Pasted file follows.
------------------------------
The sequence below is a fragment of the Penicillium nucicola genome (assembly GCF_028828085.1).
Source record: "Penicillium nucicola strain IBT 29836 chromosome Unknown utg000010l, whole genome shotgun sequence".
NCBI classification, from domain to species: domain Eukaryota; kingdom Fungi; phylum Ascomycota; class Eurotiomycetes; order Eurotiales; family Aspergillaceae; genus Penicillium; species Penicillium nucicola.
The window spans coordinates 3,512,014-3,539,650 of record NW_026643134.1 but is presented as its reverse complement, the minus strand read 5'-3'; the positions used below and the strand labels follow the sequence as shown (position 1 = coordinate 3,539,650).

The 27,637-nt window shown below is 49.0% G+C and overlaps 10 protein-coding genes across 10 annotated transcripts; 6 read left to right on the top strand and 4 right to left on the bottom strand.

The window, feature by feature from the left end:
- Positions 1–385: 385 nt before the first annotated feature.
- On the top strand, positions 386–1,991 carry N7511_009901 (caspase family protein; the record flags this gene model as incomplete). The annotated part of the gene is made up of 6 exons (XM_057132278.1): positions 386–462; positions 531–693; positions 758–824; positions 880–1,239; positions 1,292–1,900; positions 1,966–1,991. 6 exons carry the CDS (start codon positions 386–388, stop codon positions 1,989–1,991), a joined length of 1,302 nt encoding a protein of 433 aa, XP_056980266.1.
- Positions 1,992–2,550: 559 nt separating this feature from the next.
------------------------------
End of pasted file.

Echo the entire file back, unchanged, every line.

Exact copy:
The sequence below is a fragment of the Penicillium nucicola genome (assembly GCF_028828085.1).
Source record: "Penicillium nucicola strain IBT 29836 chromosome Unknown utg000010l, whole genome shotgun sequence".
NCBI classification, from domain to species: domain Eukaryota; kingdom Fungi; phylum Ascomycota; class Eurotiomycetes; order Eurotiales; family Aspergillaceae; genus Penicillium; species Penicillium nucicola.
The window spans coordinates 3,512,014-3,539,650 of record NW_026643134.1 but is presented as its reverse complement, the minus strand read 5'-3'; the positions used below and the strand labels follow the sequence as shown (position 1 = coordinate 3,539,650).

The 27,637-nt window shown below is 49.0% G+C and overlaps 10 protein-coding genes across 10 annotated transcripts; 6 read left to right on the top strand and 4 right to left on the bottom strand.

The window, feature by feature from the left end:
- Positions 1–385: 385 nt before the first annotated feature.
- On the top strand, positions 386–1,991 carry N7511_009901 (caspase family protein; the record flags this gene model as incomplete). The annotated part of the gene is made up of 6 exons (XM_057132278.1): positions 386–462; positions 531–693; positions 758–824; positions 880–1,239; positions 1,292–1,900; positions 1,966–1,991. 6 exons carry the CDS (start codon positions 386–388, stop codon positions 1,989–1,991), a joined length of 1,302 nt encoding a protein of 433 aa, XP_056980266.1.
- Positions 1,992–2,550: 559 nt separating this feature from the next.